“I think both Senator Manchin and Senator Capito have exhibited extraordinary wisdom in terms of reaching out and trying to coordinate, collaborate and have discussions with a wide variety of stakeholders, including hunters and anglers,” Johansen said. “I think they get it. We have a very strong hunting and fishing tradition here in West Virginia and people are very protective of those privileges. Crafting this legislation in the form of a National Park and Preserve was creative on their part; it was innovative. We don’t see many of them and I think this was an attempt by both senators to address the concerns of our traditional hunters and anglers … in terms of reaching out and trying to find a reasonable compromise, I think at the end of the day they found that compromise.”
Still, some hunters like Case are frustrated the legislation was thrown into the year-end legislation that was aimed at providing relief for a country stricken by COVID-19. Facing scrutiny from hunters over proposing the legislation from the beginning, West Virginia’s legislators held public meetings to hear these concerns. In other columns, Case cites that this was done with whitewater rafting businesses in mind while sportsmen and women were pushed aside. The one provision that can make both groups happy, however, is the allowance for the NPS to bid on those extra 3,711 acres. In addition to the land in the Lower Gorge and the new hunting grounds in Grandview, this would essentially offset the lost land now under the National Park label.
In an interview with Vice, Backcountry Hunters and Anglers Government Relations Manager Julia Peebles noted the organization – and likely the West Virginia chapter – will push the NPS to buy the extra land.
“We look forward to working with the West Virginia delegation in ensuring hunting access in the Gorge for future generations, as well as committing to purchasing the 3,700 acres of private lands adjacent to the designated area,” she said.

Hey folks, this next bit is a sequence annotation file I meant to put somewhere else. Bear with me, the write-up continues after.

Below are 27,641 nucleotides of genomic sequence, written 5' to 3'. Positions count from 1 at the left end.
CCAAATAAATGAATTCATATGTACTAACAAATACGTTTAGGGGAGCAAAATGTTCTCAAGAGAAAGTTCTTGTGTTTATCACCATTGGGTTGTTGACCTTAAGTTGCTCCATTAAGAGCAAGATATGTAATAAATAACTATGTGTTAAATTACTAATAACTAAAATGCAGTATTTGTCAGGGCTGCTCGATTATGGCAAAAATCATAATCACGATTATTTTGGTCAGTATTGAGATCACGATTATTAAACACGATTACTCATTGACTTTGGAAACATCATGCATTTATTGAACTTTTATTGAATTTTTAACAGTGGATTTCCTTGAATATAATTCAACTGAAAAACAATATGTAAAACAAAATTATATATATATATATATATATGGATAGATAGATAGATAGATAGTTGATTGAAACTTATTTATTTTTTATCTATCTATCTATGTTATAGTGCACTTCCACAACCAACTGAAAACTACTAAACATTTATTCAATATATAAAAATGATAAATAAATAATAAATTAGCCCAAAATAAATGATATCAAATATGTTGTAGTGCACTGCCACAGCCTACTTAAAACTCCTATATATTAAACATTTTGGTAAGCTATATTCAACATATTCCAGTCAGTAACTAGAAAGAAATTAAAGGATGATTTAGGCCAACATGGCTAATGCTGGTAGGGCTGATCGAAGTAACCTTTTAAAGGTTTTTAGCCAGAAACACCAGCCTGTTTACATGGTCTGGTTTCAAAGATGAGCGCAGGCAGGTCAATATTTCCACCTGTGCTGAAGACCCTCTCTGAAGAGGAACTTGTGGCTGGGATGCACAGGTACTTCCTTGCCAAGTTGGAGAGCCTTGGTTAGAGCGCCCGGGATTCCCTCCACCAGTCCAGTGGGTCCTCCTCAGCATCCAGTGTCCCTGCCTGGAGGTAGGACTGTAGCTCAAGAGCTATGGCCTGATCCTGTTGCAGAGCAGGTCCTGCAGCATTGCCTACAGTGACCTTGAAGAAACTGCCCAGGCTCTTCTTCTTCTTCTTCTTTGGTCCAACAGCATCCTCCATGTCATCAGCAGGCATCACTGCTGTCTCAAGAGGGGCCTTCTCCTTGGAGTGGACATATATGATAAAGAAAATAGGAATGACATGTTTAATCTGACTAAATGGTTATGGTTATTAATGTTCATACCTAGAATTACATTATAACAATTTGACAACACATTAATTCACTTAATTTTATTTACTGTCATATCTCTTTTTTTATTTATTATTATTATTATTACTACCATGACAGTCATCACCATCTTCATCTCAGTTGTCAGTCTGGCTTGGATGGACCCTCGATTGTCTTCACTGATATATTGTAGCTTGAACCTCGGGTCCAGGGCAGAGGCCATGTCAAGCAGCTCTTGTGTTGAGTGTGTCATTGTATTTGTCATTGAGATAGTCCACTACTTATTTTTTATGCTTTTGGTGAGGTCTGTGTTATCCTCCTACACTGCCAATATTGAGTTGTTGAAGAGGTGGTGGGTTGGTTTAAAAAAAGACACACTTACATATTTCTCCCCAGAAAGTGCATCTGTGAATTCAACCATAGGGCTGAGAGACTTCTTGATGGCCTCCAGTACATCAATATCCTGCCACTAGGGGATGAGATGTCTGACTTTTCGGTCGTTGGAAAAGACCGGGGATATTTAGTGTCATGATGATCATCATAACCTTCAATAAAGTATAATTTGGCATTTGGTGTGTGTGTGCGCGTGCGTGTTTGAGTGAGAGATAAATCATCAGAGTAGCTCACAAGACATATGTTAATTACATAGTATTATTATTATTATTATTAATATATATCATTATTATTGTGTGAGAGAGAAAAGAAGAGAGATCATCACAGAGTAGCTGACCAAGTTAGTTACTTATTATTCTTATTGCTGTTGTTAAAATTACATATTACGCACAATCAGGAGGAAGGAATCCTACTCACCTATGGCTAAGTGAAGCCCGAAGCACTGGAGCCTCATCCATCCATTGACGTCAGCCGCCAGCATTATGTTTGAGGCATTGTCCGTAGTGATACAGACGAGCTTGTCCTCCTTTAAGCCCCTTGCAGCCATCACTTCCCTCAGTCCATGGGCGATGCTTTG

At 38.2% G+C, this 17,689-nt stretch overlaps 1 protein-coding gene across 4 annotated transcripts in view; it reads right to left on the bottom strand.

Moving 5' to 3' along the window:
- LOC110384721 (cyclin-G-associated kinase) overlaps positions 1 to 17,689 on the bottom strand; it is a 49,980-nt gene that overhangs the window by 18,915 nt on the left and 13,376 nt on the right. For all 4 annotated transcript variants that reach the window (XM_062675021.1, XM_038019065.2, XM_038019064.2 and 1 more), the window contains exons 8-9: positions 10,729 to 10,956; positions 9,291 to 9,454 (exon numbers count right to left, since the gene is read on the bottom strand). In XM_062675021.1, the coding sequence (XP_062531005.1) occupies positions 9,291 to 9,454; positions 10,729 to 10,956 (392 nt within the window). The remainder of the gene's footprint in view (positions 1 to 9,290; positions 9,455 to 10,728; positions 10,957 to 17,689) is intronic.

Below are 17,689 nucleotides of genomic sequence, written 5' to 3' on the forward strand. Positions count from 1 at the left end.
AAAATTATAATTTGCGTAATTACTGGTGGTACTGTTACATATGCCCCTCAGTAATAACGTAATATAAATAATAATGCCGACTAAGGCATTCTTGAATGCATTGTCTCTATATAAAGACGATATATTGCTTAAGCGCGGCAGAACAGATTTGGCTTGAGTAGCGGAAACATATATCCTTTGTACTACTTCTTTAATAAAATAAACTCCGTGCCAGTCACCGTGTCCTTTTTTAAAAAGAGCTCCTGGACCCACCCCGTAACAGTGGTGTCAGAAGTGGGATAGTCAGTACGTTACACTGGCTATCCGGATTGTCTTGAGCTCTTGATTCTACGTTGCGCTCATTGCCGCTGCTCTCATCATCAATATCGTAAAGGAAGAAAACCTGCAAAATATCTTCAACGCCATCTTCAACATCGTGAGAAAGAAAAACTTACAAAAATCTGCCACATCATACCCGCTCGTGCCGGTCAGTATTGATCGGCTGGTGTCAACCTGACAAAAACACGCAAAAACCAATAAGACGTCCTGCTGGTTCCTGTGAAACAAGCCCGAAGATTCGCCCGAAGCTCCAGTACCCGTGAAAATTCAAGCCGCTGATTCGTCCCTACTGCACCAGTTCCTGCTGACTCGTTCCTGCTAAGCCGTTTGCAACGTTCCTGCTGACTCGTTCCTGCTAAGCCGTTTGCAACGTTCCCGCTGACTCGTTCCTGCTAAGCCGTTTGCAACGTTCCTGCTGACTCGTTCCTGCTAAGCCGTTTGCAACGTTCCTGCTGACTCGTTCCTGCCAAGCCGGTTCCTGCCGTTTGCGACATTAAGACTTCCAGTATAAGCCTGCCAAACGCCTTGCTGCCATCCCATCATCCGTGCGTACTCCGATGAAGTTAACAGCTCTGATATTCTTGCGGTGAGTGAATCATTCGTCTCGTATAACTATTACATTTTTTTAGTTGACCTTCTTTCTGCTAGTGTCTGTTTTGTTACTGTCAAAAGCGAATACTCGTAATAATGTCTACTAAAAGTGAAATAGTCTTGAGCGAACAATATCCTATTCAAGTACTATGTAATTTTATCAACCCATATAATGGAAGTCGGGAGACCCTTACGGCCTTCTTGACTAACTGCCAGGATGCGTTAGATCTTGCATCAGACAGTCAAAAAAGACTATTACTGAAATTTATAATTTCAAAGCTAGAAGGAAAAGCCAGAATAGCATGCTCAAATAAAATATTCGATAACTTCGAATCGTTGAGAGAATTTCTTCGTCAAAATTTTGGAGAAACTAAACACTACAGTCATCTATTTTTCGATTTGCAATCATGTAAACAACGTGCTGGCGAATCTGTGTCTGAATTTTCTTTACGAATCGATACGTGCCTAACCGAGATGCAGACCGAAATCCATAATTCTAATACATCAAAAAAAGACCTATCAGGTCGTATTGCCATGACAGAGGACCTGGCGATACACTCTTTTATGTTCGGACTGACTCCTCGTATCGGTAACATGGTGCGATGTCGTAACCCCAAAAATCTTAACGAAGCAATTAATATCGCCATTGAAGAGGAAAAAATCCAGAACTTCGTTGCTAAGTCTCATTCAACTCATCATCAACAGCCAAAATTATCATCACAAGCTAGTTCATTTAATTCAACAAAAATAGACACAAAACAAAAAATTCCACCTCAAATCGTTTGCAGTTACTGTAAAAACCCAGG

Johansen spoke on the concerns Mountain State sportsmen and women face, too, returning to the belief that both senators worked to find that compromise for both the tourism industry and hunters and anglers.
“When we’re talking 65,000-plus acres being maintained or being opened to hunting and angling, and carving out a much smaller portion to be designated as a National Park, they made a good-faith effort,” Johansen said. “Is everybody satisfied and jumping up and down? I don’t know, it’s hard to believe everybody [is], but I do think the bill has come a very long way in terms of meeting the needs of hunters, anglers and traditional users.
“I think people are within their rights to express their concerns and opposition to this particular initiative. I think at the end of the day, both senators have made strong efforts to accommodate those concerns. I think this will all settle out. I’m particularly hopeful that West Virginians will be able to enjoy 3,711 acres of land that will be open to public wildlife associated recreation. I see this as a positive. I think this will have some significant economic impact in terms of attracting additional tourism and tourist dollars, but at the same time, I think that the rights and privileges of hunters are very much protected in this piece of legislation. I understand that there may be some net loss in terms of total acreage available for hunting. I recognize that, but I’m one to look at the glass half full and at the end of the day we’ve got 65,000 acres open to tremendous hunting opportunity and I think that’s a really good thing.”